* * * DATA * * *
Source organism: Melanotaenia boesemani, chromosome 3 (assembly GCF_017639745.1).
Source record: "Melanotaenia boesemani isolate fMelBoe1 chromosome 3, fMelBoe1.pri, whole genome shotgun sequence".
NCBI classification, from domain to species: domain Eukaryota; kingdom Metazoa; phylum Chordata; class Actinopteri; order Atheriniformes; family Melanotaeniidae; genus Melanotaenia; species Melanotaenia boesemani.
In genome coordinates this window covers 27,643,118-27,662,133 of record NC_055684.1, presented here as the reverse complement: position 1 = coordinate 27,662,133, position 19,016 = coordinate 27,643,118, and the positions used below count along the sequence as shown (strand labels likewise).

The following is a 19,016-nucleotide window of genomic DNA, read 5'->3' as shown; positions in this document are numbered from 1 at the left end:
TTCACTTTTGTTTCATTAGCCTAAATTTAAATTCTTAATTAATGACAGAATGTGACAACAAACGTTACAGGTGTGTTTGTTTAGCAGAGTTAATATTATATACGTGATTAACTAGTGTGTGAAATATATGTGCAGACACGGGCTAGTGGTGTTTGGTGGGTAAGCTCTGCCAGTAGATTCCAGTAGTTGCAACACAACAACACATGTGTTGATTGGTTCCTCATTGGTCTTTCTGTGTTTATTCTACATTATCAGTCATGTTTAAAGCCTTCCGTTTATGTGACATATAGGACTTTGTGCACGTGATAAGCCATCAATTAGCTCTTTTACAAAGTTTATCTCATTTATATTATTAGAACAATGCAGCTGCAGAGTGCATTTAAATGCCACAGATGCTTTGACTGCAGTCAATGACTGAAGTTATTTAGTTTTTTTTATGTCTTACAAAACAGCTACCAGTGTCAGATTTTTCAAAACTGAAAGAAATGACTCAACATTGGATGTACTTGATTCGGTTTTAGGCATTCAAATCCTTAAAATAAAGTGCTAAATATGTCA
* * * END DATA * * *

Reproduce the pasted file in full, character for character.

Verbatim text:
Source organism: Melanotaenia boesemani, chromosome 3 (assembly GCF_017639745.1).
Source record: "Melanotaenia boesemani isolate fMelBoe1 chromosome 3, fMelBoe1.pri, whole genome shotgun sequence".
NCBI classification, from domain to species: domain Eukaryota; kingdom Metazoa; phylum Chordata; class Actinopteri; order Atheriniformes; family Melanotaeniidae; genus Melanotaenia; species Melanotaenia boesemani.
In genome coordinates this window covers 27,643,118-27,662,133 of record NC_055684.1, presented here as the reverse complement: position 1 = coordinate 27,662,133, position 19,016 = coordinate 27,643,118, and the positions used below count along the sequence as shown (strand labels likewise).

The following is a 19,016-nucleotide window of genomic DNA, read 5'->3' as shown; positions in this document are numbered from 1 at the left end:
TTCACTTTTGTTTCATTAGCCTAAATTTAAATTCTTAATTAATGACAGAATGTGACAACAAACGTTACAGGTGTGTTTGTTTAGCAGAGTTAATATTATATACGTGATTAACTAGTGTGTGAAATATATGTGCAGACACGGGCTAGTGGTGTTTGGTGGGTAAGCTCTGCCAGTAGATTCCAGTAGTTGCAACACAACAACACATGTGTTGATTGGTTCCTCATTGGTCTTTCTGTGTTTATTCTACATTATCAGTCATGTTTAAAGCCTTCCGTTTATGTGACATATAGGACTTTGTGCACGTGATAAGCCATCAATTAGCTCTTTTACAAAGTTTATCTCATTTATATTATTAGAACAATGCAGCTGCAGAGTGCATTTAAATGCCACAGATGCTTTGACTGCAGTCAATGACTGAAGTTATTTAGTTTTTTTTATGTCTTACAAAACAGCTACCAGTGTCAGATTTTTCAAAACTGAAAGAAATGACTCAACATTGGATGTACTTGATTCGGTTTTAGGCATTCAAATCCTTAAAATAAAGTGCTAAATATGTCA